What is The New Yorker? I know it’s a great magazine and that it’s a tremendous source of pleasure in my life. But what exactly is it? This blog’s premise is that The New Yorker is a work of art, as worthy of comment and analysis as, say, Keats’s “Ode on a Grecian Urn.” Each week I review one or more aspects of the magazine’s latest issue. I suppose it’s possible to describe and analyze an entire issue, but I prefer to keep my reviews brief, and so I usually focus on just one or two pieces, to explore in each the signature style of its author. A piece by Matthew Trammell is not like a piece by James Wood, and neither is like a piece by Peter Schjeldahl. One could not mistake Finnegan for Frazier, or Lepore for Paumgarten, or Goodyear for Khatchadourian. Each has found a style, and it is that style that I respond to as I read, and want to understand and describe.

Saturday, September 6, 2014

September 1, 2014 Issue

An intriguing form of book review is emerging at The New Yorker, one that uses personal history as a springboard for discussion of new books. This week’s issue contains two such pieces – Nathan Heller’s "Poison Ivy" and Adam Gopnik’s "Heaven's Gaits." In “Poison Ivy,” Heller talks about his college experiences as a lead-in to his consideration of William Deresiewicz’s Excellent Sheep: The Miseducation of the American Elite and the Way to a Meaningful Life. I read the opening line – “I went to college early in this century, when the drug of choice on campus was sleep deprivation” – and I was hooked. I don’t agree with everything Heller says in the piece (he scoffs at Deresiewicz’s humanist vision of university education, calling it “brochure balladry”), but I was charmed by his personal approach, particularly this line:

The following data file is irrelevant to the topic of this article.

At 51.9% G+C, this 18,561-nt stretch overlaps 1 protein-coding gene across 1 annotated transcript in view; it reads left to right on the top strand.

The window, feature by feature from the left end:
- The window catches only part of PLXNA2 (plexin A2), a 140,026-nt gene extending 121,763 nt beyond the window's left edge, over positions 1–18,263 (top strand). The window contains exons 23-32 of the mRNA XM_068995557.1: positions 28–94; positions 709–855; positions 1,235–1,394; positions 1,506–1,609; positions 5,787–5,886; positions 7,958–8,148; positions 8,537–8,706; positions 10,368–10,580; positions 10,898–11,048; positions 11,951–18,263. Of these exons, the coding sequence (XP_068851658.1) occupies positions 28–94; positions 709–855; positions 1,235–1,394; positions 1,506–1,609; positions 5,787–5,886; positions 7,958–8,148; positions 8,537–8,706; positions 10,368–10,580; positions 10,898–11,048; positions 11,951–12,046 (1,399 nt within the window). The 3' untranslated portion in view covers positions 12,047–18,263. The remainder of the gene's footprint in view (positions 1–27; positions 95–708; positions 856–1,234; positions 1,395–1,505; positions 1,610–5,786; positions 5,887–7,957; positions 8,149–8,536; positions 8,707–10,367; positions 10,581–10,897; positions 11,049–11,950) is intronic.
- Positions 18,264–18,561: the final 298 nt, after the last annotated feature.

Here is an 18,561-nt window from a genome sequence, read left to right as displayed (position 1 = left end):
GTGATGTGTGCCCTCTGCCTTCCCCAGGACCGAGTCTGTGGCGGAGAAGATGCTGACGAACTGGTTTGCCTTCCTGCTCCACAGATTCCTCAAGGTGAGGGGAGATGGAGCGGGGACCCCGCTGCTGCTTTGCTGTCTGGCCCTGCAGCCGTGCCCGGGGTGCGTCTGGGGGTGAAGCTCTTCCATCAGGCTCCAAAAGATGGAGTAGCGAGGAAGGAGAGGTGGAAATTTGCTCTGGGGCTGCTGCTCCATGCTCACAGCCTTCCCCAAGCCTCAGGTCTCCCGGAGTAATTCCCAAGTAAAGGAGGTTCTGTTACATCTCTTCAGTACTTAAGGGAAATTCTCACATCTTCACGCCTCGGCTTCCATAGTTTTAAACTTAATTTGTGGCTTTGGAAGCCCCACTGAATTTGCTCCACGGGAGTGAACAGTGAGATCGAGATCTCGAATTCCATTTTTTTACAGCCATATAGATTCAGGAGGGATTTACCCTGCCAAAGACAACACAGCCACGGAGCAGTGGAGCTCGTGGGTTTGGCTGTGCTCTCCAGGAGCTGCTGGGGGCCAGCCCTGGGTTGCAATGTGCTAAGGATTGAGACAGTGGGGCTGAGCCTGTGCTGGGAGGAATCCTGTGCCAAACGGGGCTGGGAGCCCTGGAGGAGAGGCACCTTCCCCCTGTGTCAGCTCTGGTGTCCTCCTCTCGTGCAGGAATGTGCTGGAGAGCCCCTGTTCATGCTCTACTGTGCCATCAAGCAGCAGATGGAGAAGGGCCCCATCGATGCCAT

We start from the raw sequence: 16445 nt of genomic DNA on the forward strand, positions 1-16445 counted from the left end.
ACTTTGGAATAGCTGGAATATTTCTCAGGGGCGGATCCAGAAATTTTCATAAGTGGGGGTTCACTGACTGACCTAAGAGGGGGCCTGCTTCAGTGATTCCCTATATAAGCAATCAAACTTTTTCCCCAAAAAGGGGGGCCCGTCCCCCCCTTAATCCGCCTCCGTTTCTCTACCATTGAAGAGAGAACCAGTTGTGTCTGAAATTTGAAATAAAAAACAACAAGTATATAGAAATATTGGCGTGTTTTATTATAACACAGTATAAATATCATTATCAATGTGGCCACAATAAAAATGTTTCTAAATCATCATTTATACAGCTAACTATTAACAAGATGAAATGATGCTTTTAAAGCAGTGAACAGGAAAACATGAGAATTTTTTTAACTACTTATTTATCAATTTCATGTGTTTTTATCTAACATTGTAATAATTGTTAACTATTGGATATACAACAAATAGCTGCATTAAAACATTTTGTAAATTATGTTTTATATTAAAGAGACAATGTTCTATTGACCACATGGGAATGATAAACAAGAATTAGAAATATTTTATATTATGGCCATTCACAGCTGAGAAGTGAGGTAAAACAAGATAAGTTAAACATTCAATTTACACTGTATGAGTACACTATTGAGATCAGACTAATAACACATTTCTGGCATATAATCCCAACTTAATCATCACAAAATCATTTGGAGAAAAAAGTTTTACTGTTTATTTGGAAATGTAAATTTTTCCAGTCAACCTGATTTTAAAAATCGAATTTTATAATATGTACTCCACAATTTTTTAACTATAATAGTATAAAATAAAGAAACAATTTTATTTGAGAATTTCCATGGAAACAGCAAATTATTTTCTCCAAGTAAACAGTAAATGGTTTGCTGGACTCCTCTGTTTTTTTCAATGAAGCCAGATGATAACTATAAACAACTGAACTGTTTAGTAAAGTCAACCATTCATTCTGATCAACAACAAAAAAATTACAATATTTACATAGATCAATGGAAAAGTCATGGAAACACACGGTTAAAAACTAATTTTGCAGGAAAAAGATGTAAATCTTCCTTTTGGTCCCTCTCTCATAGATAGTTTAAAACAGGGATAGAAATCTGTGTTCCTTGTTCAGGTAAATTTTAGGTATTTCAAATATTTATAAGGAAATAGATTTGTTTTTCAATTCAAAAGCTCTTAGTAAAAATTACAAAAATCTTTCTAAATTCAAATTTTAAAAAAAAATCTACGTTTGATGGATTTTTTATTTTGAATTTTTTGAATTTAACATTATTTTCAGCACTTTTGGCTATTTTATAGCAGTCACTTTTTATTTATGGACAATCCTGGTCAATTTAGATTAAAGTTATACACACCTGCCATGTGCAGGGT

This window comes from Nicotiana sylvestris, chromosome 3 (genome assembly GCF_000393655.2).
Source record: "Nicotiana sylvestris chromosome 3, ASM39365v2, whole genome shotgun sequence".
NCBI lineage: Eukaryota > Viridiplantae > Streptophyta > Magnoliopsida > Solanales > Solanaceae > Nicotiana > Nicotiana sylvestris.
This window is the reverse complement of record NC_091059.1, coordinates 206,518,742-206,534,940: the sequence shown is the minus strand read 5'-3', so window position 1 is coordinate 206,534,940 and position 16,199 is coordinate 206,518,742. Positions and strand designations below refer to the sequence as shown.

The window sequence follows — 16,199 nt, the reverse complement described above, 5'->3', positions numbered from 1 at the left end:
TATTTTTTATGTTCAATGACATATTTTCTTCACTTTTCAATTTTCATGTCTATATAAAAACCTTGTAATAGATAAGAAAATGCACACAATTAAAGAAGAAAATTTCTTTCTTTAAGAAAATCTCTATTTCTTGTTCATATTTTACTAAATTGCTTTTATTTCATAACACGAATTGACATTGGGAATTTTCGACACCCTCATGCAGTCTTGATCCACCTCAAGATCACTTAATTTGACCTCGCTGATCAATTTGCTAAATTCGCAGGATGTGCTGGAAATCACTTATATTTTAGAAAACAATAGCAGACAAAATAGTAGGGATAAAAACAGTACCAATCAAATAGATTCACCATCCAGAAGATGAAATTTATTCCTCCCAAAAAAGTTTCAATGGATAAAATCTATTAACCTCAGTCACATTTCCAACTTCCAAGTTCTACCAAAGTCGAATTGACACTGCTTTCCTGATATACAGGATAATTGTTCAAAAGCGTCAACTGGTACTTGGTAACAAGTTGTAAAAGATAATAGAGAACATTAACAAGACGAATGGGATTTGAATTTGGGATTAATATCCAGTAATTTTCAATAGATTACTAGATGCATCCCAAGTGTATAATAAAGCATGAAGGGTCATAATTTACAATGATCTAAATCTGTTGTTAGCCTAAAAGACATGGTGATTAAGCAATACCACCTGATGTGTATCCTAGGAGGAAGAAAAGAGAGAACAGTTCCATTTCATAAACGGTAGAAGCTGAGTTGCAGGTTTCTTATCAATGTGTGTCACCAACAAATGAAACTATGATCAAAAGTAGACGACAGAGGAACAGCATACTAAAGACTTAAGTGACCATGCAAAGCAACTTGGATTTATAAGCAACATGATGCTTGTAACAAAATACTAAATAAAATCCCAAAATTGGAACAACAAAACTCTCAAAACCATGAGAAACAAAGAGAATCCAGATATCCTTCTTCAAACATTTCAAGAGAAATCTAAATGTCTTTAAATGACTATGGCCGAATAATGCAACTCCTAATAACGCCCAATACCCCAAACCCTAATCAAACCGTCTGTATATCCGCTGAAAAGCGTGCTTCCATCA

Once, I woke up at my desk—or, more precisely, on my desk, face down, arms splayed out, murder-in-the-study style—with a caffeine-induced cramp freezing my left leg and the imprint of a notebook spiral winding down my cheek.

Gopnik’s “Heaven’s Gaits” looks at two books, Matthew Algeo’s Pedestrianism: When Watching People Walk Was America’s Favorite Spectator Sport and Frédéric Gros’s A Philosophy of Walking. Neither book appeals to me. But the final section of the review, a description of Gopnik’s own affinity for walking around New York City, is a beauty. Gopnik writes,

You could walk anywhere. Saturday all day, Sunday all day, I’d tramp through the lower-Manhattan neighborhoods. The differences, architectural and social, among Tribeca and SoHo and the East Village, to name only contiguous areas, were distinct and vivid and nameable then: cast-iron buildings shading off into old egg- and paper-carton factories sweetly interrupted by small triangular parks, and edging over, as you walked east, into poor-law tenements that were just being reclaimed by painters.

Autobiographical critical pieces, such as Heller’s “Poison Ivy,” his earlier, wonderful "Semi-Charmed Life" (The New Yorker, January 14, 2013), Gopnik’s “Heaven’s Gaits,” and James Wood’s brilliant "On Not Going Home" (London Review of Books, February 20, 2014), constitute an interesting new trend in book reviewing. I hope it continues.

No comments:

Post a Comment